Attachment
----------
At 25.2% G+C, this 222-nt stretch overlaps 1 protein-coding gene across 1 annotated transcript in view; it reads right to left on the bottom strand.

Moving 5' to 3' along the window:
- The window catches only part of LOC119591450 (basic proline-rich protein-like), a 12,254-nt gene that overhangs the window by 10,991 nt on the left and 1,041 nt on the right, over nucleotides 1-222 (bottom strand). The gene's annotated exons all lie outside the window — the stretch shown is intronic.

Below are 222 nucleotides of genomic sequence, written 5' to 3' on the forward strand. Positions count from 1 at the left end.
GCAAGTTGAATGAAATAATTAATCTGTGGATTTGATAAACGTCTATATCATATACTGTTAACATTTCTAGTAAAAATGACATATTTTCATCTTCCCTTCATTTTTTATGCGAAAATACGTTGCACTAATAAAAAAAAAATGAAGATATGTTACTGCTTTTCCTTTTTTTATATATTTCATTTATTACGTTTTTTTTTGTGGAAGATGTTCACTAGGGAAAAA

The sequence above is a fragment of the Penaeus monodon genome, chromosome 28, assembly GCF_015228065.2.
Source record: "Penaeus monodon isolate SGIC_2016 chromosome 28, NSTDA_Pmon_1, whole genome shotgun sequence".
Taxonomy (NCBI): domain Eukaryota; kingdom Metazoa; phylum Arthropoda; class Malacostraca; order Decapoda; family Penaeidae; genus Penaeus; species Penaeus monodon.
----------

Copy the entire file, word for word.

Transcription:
At 25.2% G+C, this 222-nt stretch overlaps 1 protein-coding gene across 1 annotated transcript in view; it reads right to left on the bottom strand.

Moving 5' to 3' along the window:
- The window catches only part of LOC119591450 (basic proline-rich protein-like), a 12,254-nt gene that overhangs the window by 10,991 nt on the left and 1,041 nt on the right, over nucleotides 1-222 (bottom strand). The gene's annotated exons all lie outside the window — the stretch shown is intronic.

Below are 222 nucleotides of genomic sequence, written 5' to 3' on the forward strand. Positions count from 1 at the left end.
GCAAGTTGAATGAAATAATTAATCTGTGGATTTGATAAACGTCTATATCATATACTGTTAACATTTCTAGTAAAAATGACATATTTTCATCTTCCCTTCATTTTTTATGCGAAAATACGTTGCACTAATAAAAAAAAAATGAAGATATGTTACTGCTTTTCCTTTTTTTATATATTTCATTTATTACGTTTTTTTTTGTGGAAGATGTTCACTAGGGAAAAA

The sequence above is a fragment of the Penaeus monodon genome, chromosome 28, assembly GCF_015228065.2.
Source record: "Penaeus monodon isolate SGIC_2016 chromosome 28, NSTDA_Pmon_1, whole genome shotgun sequence".
Taxonomy (NCBI): domain Eukaryota; kingdom Metazoa; phylum Arthropoda; class Malacostraca; order Decapoda; family Penaeidae; genus Penaeus; species Penaeus monodon.